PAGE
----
When Rabbi Avraham Sternhartz was the Rav of Kremenchug, the head of the community once urgently knocked at his door. Some soldiers had arrived, demanding 50,000 rubles for the release of two Jews. If the community didn’t pay the ransom by evening, they would kill the hostages.
“This certainly warrants my attention,” cried Rabbi Sternhartz. “It’s a great mitzvah to redeem a captive Jew!”
He hurried to the home of one of the wealthy residents. “How much do you want me to give?” the man asked. “Ten thousand rubles,” replied Rabbi Sternhartz. “What?” exclaimed the wealthy man. “For such an important mitzvah, you’re only asking for 10,000? I will give you 20,000!” At the next house, Rabbi Sternhartz asked for 5,000 rubles and the wealthy benefactor gave him 10,000. This scenario repeated itself at almost every house he visited, until he had accumulated the entire 50,000 rubles in a short time.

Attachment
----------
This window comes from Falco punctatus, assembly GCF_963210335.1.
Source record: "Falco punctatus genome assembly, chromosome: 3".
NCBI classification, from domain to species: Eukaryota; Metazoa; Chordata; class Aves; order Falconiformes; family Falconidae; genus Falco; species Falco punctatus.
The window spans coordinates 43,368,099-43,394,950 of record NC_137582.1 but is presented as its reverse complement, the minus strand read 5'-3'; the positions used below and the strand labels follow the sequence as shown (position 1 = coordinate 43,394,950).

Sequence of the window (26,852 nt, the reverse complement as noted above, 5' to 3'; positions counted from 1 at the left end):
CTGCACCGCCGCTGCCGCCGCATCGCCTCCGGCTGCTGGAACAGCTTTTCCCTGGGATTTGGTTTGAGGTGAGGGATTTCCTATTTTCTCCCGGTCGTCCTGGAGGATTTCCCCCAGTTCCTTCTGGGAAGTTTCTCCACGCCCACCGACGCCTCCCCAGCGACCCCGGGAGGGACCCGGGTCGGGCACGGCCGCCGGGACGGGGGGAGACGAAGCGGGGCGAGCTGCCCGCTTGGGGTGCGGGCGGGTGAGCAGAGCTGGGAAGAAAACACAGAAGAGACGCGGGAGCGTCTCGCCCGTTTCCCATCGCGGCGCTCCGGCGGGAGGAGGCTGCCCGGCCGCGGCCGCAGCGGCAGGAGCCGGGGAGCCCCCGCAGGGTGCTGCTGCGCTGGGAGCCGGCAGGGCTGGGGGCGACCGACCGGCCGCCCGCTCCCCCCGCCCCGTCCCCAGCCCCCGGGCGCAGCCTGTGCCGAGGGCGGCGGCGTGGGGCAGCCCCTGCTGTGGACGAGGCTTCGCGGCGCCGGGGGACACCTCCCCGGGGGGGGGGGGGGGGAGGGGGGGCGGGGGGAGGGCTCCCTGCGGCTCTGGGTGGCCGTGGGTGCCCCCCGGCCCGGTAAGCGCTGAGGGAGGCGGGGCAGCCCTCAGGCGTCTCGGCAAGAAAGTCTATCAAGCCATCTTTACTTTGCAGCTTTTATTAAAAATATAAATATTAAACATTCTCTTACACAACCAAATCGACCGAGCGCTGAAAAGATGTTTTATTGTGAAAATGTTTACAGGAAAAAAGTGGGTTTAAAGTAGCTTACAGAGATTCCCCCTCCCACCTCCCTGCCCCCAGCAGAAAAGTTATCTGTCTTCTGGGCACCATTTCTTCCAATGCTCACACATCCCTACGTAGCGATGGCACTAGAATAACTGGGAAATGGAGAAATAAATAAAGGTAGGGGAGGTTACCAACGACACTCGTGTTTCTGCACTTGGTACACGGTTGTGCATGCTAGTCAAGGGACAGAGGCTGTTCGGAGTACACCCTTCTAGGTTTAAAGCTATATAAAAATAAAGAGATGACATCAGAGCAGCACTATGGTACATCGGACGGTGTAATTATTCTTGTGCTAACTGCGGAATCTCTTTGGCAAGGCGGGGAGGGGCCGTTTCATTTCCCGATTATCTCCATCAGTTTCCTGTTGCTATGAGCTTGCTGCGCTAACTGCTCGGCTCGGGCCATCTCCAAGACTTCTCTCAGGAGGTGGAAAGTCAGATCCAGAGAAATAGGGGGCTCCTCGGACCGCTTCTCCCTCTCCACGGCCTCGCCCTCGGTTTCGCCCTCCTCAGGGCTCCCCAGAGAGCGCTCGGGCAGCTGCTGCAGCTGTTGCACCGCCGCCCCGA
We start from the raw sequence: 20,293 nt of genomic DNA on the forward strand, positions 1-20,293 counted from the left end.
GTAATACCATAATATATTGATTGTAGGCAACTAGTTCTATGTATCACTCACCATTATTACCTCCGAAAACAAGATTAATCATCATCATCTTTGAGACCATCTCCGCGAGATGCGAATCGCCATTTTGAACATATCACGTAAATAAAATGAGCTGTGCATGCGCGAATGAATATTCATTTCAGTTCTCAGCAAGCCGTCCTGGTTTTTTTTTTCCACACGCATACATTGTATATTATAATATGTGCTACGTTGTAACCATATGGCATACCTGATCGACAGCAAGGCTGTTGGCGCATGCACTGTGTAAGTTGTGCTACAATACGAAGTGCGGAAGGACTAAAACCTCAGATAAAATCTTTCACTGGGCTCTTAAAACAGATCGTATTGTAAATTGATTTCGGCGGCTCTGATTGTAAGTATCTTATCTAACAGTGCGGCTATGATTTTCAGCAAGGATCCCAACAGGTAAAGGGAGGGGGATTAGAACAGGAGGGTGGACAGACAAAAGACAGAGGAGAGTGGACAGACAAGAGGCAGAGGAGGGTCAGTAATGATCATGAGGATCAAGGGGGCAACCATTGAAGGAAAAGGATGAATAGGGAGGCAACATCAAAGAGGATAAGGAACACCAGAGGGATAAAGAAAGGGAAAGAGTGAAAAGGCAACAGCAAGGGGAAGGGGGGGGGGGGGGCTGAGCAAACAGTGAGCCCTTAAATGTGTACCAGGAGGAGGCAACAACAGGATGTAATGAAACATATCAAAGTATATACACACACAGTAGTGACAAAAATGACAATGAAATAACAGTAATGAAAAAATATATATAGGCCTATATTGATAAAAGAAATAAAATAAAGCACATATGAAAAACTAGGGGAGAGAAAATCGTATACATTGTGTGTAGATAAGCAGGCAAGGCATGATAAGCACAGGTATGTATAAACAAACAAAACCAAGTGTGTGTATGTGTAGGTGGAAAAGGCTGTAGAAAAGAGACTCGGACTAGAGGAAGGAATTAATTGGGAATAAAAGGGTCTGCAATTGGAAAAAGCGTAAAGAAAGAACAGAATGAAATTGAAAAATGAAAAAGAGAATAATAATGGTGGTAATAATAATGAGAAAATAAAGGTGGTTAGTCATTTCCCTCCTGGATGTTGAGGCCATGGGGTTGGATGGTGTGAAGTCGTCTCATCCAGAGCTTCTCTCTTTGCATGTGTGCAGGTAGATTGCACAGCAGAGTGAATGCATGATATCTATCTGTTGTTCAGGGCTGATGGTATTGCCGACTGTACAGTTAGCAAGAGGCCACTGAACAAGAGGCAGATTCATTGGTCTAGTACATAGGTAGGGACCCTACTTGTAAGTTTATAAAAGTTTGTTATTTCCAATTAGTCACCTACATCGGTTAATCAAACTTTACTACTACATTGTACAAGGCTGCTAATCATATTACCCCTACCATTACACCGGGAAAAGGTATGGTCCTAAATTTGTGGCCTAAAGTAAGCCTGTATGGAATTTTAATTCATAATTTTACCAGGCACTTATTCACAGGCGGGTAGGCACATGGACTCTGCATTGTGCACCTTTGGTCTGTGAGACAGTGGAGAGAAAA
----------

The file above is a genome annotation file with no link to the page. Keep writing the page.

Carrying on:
But before delivering the ransom to the soldiers, Rabbi Sternhartz told the community head, “Give all the money back to the donors.”
“What about the captured Jews?” the community head exclaimed.
“Take ten strong boys from the yeshivah and let them pretend they’re delivering the money,” Rabbi Sternhartz advised. “Instead, they will attack the soldiers and free the hostages.”
The community head was shocked. Such behavior could result in a pogrom. “Whenever you have listened to me in the past, I have not been wrong,” Rabbi Sternhartz said. “Now, do what I say and God will assist us.”
The community head accompanied the ten boys to the village square and watched as they attacked the soldiers. The soldiers screamed and begged for mercy. “The Jews ruin everything,” they sobbed. “We were walking peacefully when we met these two Jews who suggested that we pretend to hold them for ransom and split the profits.” The two Jews and the soldiers were chased out of town in disgrace.
Afterwards the community head visited Rabbi Sternhartz. “We always realized you were a true tzaddik, but we never knew you were a prophet!” he said.
“I’m not a prophet,” Rabbi Sternhartz replied. “But I learned from my teachers that a mitzvah never comes easily. When I was able to collect the money so quickly, I realized that this collection was not for a mitzvah.”